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Inland Container Depots

Inland Container Depots, otherwise known as ICDs, are dry ports equipped for handling
and temporary storage of containerized cargo as well as empties.
This means that hinterland customers can receive port services more conveniently closer
to their premises.
ICDs are a convenient shipping alternative extending port services closer to hinterland
customers. The depots are directly linked to the container terminal at the
The ICDs are therefore an efficient shipping solution
Decongesting the Port - the ICDs help decongest the container terminal at the port by
reducing container dwell time through enhanced take-off of import containerized cargo
for clearance at the ICD.
In addition, the depots also facilitate for the dispatch of export containers therefore
increasing container turn around time creating more space at the Container Terminal
Minimize road damage and carnage - the ICDs facilitate the diversion of heavy container
traffic from the road to rail. This in turn minimizes road damage caused by heavy
trucking thus ensuring smoother roads while giving them more life.
Provide safety and security to transit cargo - cargo transported by rail is safer and more
secure therefore ensuring the safe transportation of cargo to and from the port
Saving customer costs - Customers reduce the amount of time and money that would
have otherwise been spent traveling all the way to the Port to clear or forward cargo
Inland Container Depots are rail linked and therefore allow containers to be sent by rail
directly to a satellite terminal, therefore bringing dry port facilities to the commercial
places and transit countries by providing a more efficient and cost effective transport
solution for importers and exporters.
This facility provides a one-stop shipping centre that not only caters for all shipping
needs but in addition also includes; a commercial bank to ease financial transactions, a
weigh bridge and a railway siding for transportation logistics.
The depot has experienced considerable growth in throughput with developments that
include acquiring more efficient equipment and a competent work force
The ICD has been dedicated to improving service delivery through focused superior
customer service as well as fostering strong working relations with its stakeholders.

ICDs strive to be the best in terms of technological advancement, efficient and effective
business management processes as well as offering competitive and superior customer

In both the places, the imported goods or export goods are ordinarily kept before
clearance by the Customs and where filing of Customs manifests, bills of entry, shipping
bills and other declarations, assessment and all the activities related to clearance of goods
for home consumption, warehousing, temporary admissions, re-export, temporary storage
for onward transit and outright export, transshipment, etc, take place. So, CFS and ICD
mean the same thing for many. However, they do not mean the same facility, says the
Central Board of Excise and Customs (CBEC).
A recent CBEC circular clarifies that CFS is merely an appendage to a parent Customs
station at a port, airport, land Customs station (LCS) or ICD whereas an ICD is a
Customs station in its own right having independent existence on a par with any Customs
station at a port, airport or LCS. A CFS is an extension of a port/airport/LCS/ICD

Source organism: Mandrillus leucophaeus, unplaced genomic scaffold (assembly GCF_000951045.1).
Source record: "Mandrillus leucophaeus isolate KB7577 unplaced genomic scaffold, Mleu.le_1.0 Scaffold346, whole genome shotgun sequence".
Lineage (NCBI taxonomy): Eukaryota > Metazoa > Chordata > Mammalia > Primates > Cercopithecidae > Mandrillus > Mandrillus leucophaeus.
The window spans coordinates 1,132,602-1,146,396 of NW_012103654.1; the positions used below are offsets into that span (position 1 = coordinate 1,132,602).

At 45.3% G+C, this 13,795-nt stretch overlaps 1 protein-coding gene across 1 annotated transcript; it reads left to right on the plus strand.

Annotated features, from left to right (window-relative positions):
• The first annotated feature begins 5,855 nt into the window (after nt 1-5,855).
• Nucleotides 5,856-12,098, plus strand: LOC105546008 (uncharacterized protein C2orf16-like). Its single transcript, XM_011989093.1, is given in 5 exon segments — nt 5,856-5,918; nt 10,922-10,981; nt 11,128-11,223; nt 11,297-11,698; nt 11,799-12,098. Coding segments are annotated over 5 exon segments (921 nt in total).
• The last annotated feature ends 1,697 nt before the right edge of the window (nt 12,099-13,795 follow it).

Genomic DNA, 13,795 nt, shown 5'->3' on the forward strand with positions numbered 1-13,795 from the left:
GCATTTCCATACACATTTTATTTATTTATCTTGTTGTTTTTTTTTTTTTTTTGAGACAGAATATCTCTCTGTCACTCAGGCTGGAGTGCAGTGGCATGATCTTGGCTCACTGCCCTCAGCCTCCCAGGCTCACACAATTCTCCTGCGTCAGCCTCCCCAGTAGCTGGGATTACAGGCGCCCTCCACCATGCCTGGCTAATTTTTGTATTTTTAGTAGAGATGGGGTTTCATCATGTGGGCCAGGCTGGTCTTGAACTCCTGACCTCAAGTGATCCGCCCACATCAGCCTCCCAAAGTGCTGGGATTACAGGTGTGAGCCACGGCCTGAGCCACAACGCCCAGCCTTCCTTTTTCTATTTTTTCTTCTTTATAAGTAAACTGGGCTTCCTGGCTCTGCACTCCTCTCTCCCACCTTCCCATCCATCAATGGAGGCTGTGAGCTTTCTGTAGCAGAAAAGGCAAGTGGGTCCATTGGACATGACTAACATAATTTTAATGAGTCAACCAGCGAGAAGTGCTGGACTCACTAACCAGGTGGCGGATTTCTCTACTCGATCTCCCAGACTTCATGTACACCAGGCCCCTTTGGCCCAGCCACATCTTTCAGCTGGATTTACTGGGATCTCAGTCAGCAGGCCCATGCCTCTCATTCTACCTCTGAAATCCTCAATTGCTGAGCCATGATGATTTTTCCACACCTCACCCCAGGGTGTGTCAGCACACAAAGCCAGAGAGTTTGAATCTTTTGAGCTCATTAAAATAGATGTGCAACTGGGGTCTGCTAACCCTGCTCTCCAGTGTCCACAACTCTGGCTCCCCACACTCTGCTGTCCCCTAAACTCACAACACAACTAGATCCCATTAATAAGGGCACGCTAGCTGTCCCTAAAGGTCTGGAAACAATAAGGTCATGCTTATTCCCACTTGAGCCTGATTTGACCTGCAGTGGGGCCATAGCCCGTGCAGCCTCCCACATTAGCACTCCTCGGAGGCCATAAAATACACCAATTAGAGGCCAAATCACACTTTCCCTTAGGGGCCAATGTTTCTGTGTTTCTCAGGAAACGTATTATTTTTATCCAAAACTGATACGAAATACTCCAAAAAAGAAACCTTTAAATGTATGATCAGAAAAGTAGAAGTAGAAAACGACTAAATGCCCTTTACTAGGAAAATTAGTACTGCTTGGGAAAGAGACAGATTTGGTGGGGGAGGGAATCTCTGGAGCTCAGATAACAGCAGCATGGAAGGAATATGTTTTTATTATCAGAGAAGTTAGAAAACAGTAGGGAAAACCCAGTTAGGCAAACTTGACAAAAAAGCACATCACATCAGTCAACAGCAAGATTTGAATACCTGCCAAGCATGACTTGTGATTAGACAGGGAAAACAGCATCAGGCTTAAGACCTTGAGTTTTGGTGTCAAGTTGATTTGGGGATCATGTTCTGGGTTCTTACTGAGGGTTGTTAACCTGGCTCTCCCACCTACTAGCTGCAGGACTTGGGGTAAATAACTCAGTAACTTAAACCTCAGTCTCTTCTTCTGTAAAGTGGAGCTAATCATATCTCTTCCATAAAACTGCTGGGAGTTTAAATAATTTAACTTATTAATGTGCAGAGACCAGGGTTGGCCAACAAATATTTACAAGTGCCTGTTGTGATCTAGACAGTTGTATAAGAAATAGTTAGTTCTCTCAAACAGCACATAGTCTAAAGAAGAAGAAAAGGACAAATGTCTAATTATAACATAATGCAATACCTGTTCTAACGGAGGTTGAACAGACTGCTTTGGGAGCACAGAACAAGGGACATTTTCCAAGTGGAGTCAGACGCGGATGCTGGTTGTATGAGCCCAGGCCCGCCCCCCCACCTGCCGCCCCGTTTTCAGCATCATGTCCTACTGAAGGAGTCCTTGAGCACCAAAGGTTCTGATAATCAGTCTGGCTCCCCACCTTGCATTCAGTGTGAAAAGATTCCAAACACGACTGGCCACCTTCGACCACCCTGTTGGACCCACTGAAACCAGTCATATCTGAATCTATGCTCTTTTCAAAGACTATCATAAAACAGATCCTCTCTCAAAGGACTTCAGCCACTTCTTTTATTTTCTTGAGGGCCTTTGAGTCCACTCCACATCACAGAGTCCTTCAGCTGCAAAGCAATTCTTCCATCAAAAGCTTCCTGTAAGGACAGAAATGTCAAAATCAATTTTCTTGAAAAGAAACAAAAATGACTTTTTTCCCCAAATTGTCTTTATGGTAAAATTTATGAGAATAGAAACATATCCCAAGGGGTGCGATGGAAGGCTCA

customs station, set up with the main objective of decongesting the ports, where only a
part of the customs process mainly the examination of goods is normally carried out by
At CFS, goods are stuffed into containers or de-stuffed there from and
aggregation/segregation also takes place at such places. Customs function relating to
processing of manifest, import/export declarations that are filed by the carrier/importer or
exporter and assessment of bill of entry/shipping bill are performed in the Custom
House/Custom Office that exercises jurisdiction over the parent port/airport/ICD/LCS to
which the said CFS is attached. In the case of customs stations where automated
processing of documents has been introduced, terminals have been provided at such CFSs
for recording the result of examination, etc. In some CFSs, extension of service centers
have also been made available for filing documents, amendments etc. However, the
assessment of the documents is carried out centrally.
On the other hand, an ICD would have an automated system of its own with a separate
station code such as INTKD 6, INSNF6, etc] allotted by the Directorate General of
Systems and with the inbuilt capacity to not only enter examination reports but also to
enable assessment of documents, processing of manifest, amendments, etc, says the
CBEC. So, a Commissioner can approve a standalone ICD but not approve a standalone
So, for an importer, exporter, CHA or shipping line, how does it matter whether a place is
designated as a CFS or ICD?
Essentially, movement of goods from a port, airport or LCS to an ICD shall be in the
nature of movement from one custom station to another custom station and will be
covered by Goods Imported (Condition of Transshipment) Regulations, 1995. In contrast,
movement of goods from a customs station at port/airport/ LCS/ICD to a CFS would be

akin to local movement from a custom area of a customs station to another custom area of
the same station and such movement is covered by local procedure evolved by the
Commissioner of Customs and covered by bonds, bank guarantee, etc.
With this clarification, there ought to be no confusion in compliance with procedures
prescribed for import/export of goods or compliance with the provisions of the Customs
Act, Rules or Regulations, hopes the CBEC.